The second study assessed the type of dental occlusion, control of posture and physical fatigue in order to analyze a possible relationship among these factors. The analysis demonstrated that balance improved when malocclusions were corrected, and that the latter had a greater impact on postural control when subjects were fatigued than when they were rested.

The take home lesson from these studies is that, no matter what age or occupation, malocclusion should be corrected.  This could at the least prevent falls and accidents.

So, see your dentist regularly and ask about your “bite”.

If you would like more information about the status of your bite, call Dr. Chao in Alhambra, CA at (626) 308-9104 or visit www.alhambradental.com.

Dr. Chao proudly serves Alhambra and all surrounding areas.

Colorectal Cancer May Be Started and Accelerated by Oral Bacteria | Alhambra Dentist

Two recent studies suggest that a type of gut bacteria found in the mouth may trigger colorectal cancer by influencing the immune response and switching on cancer genes. The researchers believe their findings may lead to more timely and improved ways of diagnosing, preventing and treating colorectal cancer, the second leading cause of death from cancer among Americans. The culprit is called Fusobacteria, a type of bacteria in the mouth that is associated with periodontitis, more commonly called “gum disease”. This gum condition is the leading cause of tooth loss among adults.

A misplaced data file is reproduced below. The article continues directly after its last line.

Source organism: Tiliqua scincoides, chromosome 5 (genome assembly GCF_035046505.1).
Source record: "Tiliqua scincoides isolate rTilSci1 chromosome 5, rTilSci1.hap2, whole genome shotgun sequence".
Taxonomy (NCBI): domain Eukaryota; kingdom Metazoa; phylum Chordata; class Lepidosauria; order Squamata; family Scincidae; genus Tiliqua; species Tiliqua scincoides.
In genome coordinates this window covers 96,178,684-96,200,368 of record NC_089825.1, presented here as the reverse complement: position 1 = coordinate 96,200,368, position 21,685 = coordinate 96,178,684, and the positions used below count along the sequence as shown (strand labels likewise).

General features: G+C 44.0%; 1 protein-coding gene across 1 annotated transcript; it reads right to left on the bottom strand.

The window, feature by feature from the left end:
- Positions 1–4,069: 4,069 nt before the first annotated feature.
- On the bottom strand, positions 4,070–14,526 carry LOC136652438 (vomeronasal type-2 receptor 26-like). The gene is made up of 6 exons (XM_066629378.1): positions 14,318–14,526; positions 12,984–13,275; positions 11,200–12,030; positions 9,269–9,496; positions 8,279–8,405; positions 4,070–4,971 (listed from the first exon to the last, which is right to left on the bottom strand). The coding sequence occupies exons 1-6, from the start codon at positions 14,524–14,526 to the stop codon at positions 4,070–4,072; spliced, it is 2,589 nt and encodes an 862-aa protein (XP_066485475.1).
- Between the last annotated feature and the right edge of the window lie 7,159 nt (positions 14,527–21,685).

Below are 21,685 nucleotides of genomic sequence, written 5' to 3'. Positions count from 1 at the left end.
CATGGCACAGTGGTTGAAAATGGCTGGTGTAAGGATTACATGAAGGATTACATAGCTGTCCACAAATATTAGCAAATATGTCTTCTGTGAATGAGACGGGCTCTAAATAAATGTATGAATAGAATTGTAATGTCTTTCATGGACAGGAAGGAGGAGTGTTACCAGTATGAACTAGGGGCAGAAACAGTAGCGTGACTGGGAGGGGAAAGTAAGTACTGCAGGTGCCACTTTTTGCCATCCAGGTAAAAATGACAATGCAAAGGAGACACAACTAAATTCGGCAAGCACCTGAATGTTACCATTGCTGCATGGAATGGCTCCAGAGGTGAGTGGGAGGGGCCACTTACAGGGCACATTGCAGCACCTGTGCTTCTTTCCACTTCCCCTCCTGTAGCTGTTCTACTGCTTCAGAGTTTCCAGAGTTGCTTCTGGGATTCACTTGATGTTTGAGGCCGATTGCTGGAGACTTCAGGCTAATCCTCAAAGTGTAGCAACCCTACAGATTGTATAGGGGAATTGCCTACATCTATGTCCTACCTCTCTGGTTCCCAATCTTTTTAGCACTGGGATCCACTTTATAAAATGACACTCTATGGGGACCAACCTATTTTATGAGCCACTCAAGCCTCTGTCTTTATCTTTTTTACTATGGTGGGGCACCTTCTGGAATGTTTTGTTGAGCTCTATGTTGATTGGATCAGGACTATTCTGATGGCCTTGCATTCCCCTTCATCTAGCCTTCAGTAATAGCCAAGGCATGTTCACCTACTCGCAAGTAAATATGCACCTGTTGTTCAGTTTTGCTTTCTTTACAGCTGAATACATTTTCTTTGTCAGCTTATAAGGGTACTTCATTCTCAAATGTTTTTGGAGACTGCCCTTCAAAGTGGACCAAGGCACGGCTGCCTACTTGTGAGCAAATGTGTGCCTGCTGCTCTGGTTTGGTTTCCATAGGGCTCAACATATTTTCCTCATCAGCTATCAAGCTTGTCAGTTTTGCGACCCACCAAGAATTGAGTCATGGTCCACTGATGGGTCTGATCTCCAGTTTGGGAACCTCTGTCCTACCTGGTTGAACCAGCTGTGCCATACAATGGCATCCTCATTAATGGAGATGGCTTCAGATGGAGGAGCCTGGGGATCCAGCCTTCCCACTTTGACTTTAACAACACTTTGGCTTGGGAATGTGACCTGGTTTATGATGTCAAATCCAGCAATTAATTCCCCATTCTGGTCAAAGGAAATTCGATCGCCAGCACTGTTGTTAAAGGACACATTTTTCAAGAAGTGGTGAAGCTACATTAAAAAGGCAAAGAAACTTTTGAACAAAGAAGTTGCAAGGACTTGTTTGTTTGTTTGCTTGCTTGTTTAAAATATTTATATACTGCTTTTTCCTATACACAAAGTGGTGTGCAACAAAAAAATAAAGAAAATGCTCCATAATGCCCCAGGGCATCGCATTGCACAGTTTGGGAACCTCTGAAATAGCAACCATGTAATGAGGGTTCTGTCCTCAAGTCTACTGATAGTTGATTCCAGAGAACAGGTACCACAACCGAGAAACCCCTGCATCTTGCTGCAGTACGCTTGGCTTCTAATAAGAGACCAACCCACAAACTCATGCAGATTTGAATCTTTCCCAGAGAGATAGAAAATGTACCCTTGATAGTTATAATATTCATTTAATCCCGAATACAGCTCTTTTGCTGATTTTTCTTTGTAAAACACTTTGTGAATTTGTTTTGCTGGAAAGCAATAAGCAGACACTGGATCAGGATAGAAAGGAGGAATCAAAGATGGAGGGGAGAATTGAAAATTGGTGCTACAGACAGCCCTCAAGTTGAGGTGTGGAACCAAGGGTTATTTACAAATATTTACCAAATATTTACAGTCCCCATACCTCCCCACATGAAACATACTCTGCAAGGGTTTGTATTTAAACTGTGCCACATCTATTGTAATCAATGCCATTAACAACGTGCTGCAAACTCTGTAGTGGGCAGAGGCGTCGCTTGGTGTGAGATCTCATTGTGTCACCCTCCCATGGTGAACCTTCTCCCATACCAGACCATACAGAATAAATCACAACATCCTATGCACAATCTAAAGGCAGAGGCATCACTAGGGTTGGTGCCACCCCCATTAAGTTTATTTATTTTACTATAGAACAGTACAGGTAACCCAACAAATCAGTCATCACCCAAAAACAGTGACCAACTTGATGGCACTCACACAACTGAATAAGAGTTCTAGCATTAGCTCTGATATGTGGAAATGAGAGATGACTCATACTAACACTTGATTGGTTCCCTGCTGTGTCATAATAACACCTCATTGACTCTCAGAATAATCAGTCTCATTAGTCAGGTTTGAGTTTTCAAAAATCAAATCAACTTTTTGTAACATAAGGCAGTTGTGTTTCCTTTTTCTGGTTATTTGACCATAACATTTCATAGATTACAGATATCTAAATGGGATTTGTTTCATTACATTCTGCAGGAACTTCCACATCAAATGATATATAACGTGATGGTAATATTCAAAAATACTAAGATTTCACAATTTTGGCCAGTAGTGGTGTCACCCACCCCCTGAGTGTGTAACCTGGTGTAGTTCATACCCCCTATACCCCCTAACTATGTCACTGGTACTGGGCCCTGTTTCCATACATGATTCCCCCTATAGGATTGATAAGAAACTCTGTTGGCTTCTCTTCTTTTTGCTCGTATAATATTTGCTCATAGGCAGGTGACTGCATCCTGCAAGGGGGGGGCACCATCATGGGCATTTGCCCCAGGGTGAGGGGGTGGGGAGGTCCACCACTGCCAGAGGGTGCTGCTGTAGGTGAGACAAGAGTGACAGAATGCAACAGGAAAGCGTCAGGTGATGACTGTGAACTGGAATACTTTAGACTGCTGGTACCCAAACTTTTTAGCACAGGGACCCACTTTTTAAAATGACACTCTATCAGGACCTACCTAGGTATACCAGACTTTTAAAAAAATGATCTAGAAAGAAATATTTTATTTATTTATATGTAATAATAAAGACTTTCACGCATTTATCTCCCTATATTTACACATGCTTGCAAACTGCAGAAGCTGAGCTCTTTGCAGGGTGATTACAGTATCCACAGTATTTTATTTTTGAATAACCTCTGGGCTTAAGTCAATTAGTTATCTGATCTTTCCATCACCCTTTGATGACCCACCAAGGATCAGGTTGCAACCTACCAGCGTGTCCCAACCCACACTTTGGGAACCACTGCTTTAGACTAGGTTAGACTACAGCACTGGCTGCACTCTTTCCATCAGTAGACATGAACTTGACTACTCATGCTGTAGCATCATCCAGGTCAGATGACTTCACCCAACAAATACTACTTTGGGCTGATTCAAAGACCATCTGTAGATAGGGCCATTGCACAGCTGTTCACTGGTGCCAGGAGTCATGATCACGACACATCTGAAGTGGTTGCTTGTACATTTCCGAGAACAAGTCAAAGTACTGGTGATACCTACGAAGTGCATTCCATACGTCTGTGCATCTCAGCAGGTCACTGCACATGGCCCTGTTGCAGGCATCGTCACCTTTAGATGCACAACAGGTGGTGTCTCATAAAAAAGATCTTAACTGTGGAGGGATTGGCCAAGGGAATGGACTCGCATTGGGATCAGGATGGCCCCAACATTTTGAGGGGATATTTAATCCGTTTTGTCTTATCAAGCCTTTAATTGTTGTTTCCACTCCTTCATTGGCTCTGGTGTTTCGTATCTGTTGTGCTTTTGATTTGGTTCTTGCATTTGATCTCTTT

These two studies were recently published in the Journal of Cell Host and Microbe. In the first study, the researchers determined the oral bacteria called Fusobacterium were found in benign tumors that later turned cancerous. Furthermore, in the mice model they found that Fusobacterium sped up tumor formation through the release of a type of immune cell called “myeloid cells”. The latter cells penetrate tumors and trigger inflammations that can lead to cancer. The researcher, Wendy S. Garrett, MD, PhD from the Dana-Farber/Harvard Cancer Center stated that, “Fusobacteria may provide not only a new way to group or describe colon cancers but also, more importantly, a new perspective on how to target pathways to halt tumor growth and spread.”

In the second study, another group of researchers found that Fusobacterium uses a molecule that lives on the surface of the bacterial cells. This molecule allows the bacteria to stick to the human cells and facilitates the invasion of the normal human cell. The molecule called Fusobacterium adhesion A (FadA) switches on genes that spur cancer growth, triggers inflammation in the human cancer cells. The end result may be cancer. The researchers also found that the FadA is much lower in normal patients. This report also said that they identified a compound that can stop the effects of FadA on cancer cells. Even better news is that FadA, according to author Yiping Han of Western Reserve University of School of Medicine, FadA is a “marker that can be used for the early diagnosis of colorectal cancer. Furthermore, FadA can be used to find “therapeutic targets to treat or prevent this common and debilitating disease.”